Somodevilla / AP chip
Some Republicans who gave up the Republican Party in support of President Trump’s historic second impeachment resolution face the warmth of local Republicans for how they voted.
More than a year ago, all Republicans in parliament voted against the president’s first impeachment. On Wednesday, 10 GOP members joined all Democrats for Trump’s impeachment, some of whom were the only member of the state delegation to vote that way.
Representatives Liz Cheney (Wyatt), Anthony Gonzalez (Ohio), Jaime Herrera Boitler (Washington), John Katko (New York), Adam Kinzinger (Illinois), Peter Mayer (Michigan), Dan Newhouse (Washington), Tom Rice (SC) , Fred Upton (Michigan) and David Valadao (California) voted for impeachment.
The choice to secede from the party’s majority comes with the risk that these members will face a political setback for their votes and lose all support for their country’s Republican Party in the next election.
Cheney, No. 3 in the Republican leadership of the House as chairman of the GOP conference, received remarks from the Republican Party in Wyoming and its colleagues in Congress.
Homeland Freedom House members circulated a petition Wednesday for a forced vote on a resolution calling for Cheney to step down. The resolution said Cheney’s position “led to a bad reputation and controversy”.
The Wyoming GP issued an extensive statement early Thursday celebrating Cheney. The party claims to have received harsh comments from its members, saying: “Our phone keeps ringing, our email is filling up and our website has seen more traffic than ever before.”
These comments accused Cheney of catching up with the “tour elite” and the “leftists”.
The organization said, “We as a party respect our elected officials and assume that they will respect and represent their constituents. We receive the message clearly and distinctly that what happened yesterday is a true parody of Wyoming and the country.”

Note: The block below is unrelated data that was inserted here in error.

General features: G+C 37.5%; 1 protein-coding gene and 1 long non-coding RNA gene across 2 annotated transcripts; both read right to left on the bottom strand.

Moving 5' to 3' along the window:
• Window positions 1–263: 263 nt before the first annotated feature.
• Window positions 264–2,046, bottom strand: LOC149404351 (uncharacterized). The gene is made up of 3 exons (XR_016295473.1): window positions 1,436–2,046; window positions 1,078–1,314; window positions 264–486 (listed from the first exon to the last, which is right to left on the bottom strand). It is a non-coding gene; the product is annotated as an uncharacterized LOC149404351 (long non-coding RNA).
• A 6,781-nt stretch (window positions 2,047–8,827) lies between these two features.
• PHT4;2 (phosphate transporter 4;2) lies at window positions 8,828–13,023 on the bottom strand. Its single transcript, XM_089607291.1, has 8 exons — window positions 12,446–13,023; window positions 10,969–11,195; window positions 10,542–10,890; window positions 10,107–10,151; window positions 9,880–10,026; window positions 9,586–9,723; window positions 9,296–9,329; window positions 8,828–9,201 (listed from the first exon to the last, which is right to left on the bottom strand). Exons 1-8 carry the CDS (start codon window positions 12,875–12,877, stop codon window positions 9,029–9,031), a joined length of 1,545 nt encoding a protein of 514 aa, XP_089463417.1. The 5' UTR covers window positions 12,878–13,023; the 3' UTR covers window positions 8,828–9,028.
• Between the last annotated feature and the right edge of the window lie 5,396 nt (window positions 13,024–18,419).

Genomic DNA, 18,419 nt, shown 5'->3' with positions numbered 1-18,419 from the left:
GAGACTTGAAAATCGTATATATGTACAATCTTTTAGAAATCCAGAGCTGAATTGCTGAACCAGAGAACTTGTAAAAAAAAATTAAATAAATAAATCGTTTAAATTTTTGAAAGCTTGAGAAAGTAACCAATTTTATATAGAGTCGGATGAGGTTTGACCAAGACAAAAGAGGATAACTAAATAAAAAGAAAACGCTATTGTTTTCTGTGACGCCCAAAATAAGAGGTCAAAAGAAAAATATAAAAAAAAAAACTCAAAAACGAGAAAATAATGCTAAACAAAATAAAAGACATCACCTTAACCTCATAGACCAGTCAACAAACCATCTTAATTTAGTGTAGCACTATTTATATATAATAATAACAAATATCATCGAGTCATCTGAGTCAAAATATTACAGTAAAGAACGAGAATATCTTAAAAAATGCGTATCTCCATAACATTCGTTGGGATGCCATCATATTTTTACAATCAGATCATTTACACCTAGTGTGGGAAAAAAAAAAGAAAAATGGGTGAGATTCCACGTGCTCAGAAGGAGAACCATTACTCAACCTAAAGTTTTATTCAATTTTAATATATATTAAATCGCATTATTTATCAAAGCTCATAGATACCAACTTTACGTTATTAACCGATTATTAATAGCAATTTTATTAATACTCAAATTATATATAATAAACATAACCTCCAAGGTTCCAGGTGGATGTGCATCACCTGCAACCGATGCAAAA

Cheney said her vote for impeachment was conscience.
She said: “The president could intervene immediately and forcibly to stop the violence. He did not. There has never been a greater betrayal by the president of the United States of his office and his oath to the Constitution.”
New York, South Carolina weighs
Katko and Rice were also hit by conservative groups in their country. So far, however, these organizations have not commented on whether they will continue to support lawmakers until the end of their term.
The New York State Conservative Party said the organization was “very disappointed” by Katko’s impeachment vote.
The organization said: “We consider his actions uninformed. It will do nothing to end the national division and will probably deepen it.”
The Conservative Party is very disappointed with Conn. John Catko’s intention to vote in favor of impeachment. We consider his actions uninformed. This will do nothing to end the national division and will probably deepen it.
– New York Conservative Party (@cpnys) January 13, 2021
Katko, who was the first Republican to say he would vote for impeachment, said as a former federal prosecutor that he “must follow the law and the facts.”
He said,, “Allowing the President of the United States to incite this attack without consequences is a direct threat to the future of our democracy. For this reason, I cannot sit idly by.”
South Carolina GOP chairman Drew Makisik called the impeachment a “political trick” and hit Rice for the vote in his favor.
“Democrats have been looking for some excuse to get rid of President Trump since he stepped into the Oval Office,” Makisik said in a statement Wednesday. “We completely disagree with this sham, and to say I’m very disappointed with Congressman Tom Rice would be an understatement.”
Rice strongly criticized Trump’s response to the Capitol riots, saying his inability to withdraw the rebels, visit the wounded or the families of those killed in the week after the siege, prompted him to vote for impeachment.
He said: “I have supported this president for nine years. I campaigned for him and voted for him twice. But this complete failure is unforgivable.”
Members say critics of their vote Wednesday also came from friends and family.
Kinzinger told the Chicago Sun Times that he could lose a close relationship because of his vote to impeach Trump.
He said: “I have heard from friends who no longer want to be friends with me. I have had family members who are slightly more distant relatives, sign a petition denying me, quoting Bible verses and that I have been part of the devil’s army. It actually strengthened me because I believe we are fighting a lot of misinformation where even people who are Christians have been misled. ”